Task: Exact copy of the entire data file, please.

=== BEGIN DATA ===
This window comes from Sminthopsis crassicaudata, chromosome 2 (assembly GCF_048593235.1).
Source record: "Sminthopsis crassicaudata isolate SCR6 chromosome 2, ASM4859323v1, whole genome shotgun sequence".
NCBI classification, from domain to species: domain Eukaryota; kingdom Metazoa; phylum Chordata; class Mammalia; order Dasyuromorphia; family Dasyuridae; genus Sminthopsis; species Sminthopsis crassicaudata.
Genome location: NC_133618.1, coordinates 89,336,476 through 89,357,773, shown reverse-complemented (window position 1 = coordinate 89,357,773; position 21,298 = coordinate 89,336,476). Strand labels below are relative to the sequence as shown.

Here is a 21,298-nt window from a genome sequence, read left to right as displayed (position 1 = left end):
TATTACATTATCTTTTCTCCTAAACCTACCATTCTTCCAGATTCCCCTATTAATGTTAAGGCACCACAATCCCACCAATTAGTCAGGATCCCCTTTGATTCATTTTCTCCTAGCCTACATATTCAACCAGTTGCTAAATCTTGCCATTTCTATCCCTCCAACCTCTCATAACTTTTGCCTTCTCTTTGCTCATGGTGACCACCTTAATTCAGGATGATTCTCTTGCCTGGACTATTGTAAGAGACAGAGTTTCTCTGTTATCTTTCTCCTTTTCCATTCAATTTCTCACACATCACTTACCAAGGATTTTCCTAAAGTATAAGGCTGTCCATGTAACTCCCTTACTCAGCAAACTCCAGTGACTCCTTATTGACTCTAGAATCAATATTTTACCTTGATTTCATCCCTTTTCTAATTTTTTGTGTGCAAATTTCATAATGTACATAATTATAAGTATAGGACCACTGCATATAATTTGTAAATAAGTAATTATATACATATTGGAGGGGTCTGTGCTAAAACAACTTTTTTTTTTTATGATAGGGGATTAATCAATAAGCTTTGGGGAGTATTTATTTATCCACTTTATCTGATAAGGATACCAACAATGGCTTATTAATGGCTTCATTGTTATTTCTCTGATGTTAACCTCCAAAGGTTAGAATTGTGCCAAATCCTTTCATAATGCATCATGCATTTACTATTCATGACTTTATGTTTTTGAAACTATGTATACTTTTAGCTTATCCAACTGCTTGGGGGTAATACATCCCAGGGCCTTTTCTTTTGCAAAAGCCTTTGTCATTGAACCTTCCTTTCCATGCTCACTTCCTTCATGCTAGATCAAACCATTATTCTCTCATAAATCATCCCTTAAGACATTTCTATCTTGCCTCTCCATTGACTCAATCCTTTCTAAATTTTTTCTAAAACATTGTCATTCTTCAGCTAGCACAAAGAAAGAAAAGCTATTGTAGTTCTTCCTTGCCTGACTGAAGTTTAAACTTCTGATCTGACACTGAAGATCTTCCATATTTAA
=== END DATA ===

This window comes from Sminthopsis crassicaudata, chromosome 2 (assembly GCF_048593235.1).
Source record: "Sminthopsis crassicaudata isolate SCR6 chromosome 2, ASM4859323v1, whole genome shotgun sequence".
NCBI classification, from domain to species: domain Eukaryota; kingdom Metazoa; phylum Chordata; class Mammalia; order Dasyuromorphia; family Dasyuridae; genus Sminthopsis; species Sminthopsis crassicaudata.
Genome location: NC_133618.1, coordinates 89,336,476 through 89,357,773, shown reverse-complemented (window position 1 = coordinate 89,357,773; position 21,298 = coordinate 89,336,476). Strand labels below are relative to the sequence as shown.

Here is a 21,298-nt window from a genome sequence, read left to right as displayed (position 1 = left end):
TATTACATTATCTTTTCTCCTAAACCTACCATTCTTCCAGATTCCCCTATTAATGTTAAGGCACCACAATCCCACCAATTAGTCAGGATCCCCTTTGATTCATTTTCTCCTAGCCTACATATTCAACCAGTTGCTAAATCTTGCCATTTCTATCCCTCCAACCTCTCATAACTTTTGCCTTCTCTTTGCTCATGGTGACCACCTTAATTCAGGATGATTCTCTTGCCTGGACTATTGTAAGAGACAGAGTTTCTCTGTTATCTTTCTCCTTTTCCATTCAATTTCTCACACATCACTTACCAAGGATTTTCCTAAAGTATAAGGCTGTCCATGTAACTCCCTTACTCAGCAAACTCCAGTGACTCCTTATTGACTCTAGAATCAATATTTTACCTTGATTTCATCCCTTTTCTAATTTTTTGTGTGCAAATTTCATAATGTACATAATTATAAGTATAGGACCACTGCATATAATTTGTAAATAAGTAATTATATACATATTGGAGGGGTCTGTGCTAAAACAACTTTTTTTTTTTATGATAGGGGATTAATCAATAAGCTTTGGGGAGTATTTATTTATCCACTTTATCTGATAAGGATACCAACAATGGCTTATTAATGGCTTCATTGTTATTTCTCTGATGTTAACCTCCAAAGGTTAGAATTGTGCCAAATCCTTTCATAATGCATCATGCATTTACTATTCATGACTTTATGTTTTTGAAACTATGTATACTTTTAGCTTATCCAACTGCTTGGGGGTAATACATCCCAGGGCCTTTTCTTTTGCAAAAGCCTTTGTCATTGAACCTTCCTTTCCATGCTCACTTCCTTCATGCTAGATCAAACCATTATTCTCTCATAAATCATCCCTTAAGACATTTCTATCTTGCCTCTCCATTGACTCAATCCTTTCTAAATTTTTTCTAAAACATTGTCATTCTTCAGCTAGCACAAAGAAAGAAAAGCTATTGTAGTTCTTCCTTGCCTGACTGAAGTTTAAACTTCTGATCTGACACTGAAGATCTTCCATATTTAA